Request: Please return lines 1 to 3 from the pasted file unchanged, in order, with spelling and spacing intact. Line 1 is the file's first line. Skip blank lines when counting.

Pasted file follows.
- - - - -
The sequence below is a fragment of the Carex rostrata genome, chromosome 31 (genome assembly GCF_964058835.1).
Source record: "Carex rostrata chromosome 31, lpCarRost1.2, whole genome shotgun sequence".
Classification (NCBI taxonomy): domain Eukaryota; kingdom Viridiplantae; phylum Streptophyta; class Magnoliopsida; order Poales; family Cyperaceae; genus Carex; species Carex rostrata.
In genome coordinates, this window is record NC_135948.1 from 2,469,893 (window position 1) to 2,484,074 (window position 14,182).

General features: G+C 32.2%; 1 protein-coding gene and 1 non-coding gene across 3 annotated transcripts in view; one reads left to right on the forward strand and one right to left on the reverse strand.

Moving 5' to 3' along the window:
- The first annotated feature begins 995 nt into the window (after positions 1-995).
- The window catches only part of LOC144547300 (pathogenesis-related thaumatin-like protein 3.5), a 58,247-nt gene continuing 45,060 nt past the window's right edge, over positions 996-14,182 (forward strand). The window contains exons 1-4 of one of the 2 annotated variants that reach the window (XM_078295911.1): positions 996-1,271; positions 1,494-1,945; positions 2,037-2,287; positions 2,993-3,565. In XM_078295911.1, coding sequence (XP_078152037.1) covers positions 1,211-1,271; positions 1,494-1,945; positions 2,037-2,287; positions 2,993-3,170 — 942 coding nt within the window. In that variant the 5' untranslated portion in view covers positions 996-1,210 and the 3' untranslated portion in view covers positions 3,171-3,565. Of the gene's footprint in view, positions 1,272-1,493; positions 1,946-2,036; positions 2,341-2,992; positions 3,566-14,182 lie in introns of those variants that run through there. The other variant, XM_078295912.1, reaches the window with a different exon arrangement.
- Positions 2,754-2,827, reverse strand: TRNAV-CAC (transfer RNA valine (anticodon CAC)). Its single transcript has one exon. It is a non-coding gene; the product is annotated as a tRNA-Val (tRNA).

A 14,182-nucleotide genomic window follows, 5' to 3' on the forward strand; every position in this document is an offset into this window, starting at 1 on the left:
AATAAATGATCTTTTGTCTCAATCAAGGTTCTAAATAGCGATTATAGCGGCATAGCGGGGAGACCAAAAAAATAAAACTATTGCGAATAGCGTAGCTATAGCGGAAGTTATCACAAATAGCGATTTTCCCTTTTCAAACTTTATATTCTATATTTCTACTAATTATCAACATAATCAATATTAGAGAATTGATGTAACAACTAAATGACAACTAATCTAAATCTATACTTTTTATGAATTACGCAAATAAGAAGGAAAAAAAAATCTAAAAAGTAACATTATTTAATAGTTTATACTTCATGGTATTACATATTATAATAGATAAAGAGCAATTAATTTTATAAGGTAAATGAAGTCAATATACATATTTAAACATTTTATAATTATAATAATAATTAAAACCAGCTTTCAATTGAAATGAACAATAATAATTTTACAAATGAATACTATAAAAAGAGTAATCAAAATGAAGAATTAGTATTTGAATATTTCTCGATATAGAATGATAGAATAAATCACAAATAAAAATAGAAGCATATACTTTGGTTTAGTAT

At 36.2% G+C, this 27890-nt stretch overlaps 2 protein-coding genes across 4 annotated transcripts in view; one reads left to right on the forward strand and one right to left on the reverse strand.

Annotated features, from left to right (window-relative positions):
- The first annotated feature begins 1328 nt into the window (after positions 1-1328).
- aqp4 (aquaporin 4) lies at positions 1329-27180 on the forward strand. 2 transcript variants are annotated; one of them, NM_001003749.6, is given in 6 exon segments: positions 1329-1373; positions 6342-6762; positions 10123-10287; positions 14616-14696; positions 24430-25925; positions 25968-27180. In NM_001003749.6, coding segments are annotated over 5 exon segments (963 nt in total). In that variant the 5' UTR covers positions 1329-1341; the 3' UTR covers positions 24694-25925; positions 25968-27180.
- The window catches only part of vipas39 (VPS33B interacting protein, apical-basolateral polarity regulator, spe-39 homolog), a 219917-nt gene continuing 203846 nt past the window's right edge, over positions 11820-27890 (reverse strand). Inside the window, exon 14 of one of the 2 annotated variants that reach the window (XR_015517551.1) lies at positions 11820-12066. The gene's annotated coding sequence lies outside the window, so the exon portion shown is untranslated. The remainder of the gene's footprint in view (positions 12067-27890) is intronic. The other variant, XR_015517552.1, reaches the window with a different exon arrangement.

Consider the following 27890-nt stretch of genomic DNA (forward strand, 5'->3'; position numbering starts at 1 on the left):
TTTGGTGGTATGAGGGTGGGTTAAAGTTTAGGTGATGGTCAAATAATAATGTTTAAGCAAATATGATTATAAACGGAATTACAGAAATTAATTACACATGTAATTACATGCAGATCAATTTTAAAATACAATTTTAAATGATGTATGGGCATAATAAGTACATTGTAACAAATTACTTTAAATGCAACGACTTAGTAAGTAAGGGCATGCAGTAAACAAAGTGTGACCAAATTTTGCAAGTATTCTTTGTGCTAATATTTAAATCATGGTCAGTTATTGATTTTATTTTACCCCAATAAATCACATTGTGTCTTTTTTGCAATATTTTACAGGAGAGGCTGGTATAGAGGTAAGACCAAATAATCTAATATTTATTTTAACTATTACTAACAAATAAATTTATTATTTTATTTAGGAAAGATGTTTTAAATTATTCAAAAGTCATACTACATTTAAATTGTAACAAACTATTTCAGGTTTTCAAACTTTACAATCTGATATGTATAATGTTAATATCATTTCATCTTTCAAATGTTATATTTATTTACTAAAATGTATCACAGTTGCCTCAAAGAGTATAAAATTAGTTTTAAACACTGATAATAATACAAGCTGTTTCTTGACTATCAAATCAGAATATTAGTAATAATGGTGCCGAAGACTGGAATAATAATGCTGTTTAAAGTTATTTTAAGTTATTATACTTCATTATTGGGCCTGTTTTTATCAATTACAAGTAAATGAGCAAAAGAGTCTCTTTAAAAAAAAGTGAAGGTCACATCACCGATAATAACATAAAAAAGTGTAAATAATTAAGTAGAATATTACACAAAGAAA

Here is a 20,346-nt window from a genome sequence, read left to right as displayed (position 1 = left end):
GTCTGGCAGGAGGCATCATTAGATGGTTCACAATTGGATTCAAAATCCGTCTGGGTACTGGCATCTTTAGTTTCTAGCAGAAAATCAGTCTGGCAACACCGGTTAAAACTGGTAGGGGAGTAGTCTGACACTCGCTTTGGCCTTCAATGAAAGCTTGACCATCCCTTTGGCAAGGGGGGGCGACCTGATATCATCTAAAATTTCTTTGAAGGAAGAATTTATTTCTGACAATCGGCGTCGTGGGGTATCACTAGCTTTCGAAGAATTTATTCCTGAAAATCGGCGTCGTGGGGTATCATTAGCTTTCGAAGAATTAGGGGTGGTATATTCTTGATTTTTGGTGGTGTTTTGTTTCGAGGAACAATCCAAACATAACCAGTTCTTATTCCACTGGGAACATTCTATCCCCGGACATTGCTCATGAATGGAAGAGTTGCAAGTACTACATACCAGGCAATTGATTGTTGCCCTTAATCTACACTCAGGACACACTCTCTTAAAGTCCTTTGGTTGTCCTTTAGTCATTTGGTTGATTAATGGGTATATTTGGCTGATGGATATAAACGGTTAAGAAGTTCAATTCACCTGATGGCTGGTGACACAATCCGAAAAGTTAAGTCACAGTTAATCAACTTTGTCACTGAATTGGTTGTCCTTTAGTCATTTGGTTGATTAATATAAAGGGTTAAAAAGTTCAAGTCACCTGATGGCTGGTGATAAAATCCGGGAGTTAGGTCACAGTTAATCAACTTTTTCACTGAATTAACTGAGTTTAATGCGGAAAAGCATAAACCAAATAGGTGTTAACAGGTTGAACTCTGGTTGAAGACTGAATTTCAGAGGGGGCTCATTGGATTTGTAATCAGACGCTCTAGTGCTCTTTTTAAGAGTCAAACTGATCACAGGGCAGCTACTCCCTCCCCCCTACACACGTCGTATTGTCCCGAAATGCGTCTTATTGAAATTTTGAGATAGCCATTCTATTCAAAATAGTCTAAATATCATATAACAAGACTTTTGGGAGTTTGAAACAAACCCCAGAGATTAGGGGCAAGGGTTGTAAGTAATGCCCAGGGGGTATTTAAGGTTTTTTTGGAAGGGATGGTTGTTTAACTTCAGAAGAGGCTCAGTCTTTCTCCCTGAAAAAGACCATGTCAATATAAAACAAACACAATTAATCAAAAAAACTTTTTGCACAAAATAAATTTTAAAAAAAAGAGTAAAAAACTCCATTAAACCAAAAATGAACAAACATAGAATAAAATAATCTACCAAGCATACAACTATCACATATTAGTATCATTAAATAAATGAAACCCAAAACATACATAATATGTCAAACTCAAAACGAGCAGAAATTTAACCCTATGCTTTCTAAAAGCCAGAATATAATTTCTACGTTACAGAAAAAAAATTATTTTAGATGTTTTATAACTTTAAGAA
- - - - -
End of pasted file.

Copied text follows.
The sequence below is a fragment of the Carex rostrata genome, chromosome 31 (genome assembly GCF_964058835.1).
Source record: "Carex rostrata chromosome 31, lpCarRost1.2, whole genome shotgun sequence".
Classification (NCBI taxonomy): domain Eukaryota; kingdom Viridiplantae; phylum Streptophyta; class Magnoliopsida; order Poales; family Cyperaceae; genus Carex; species Carex rostrata.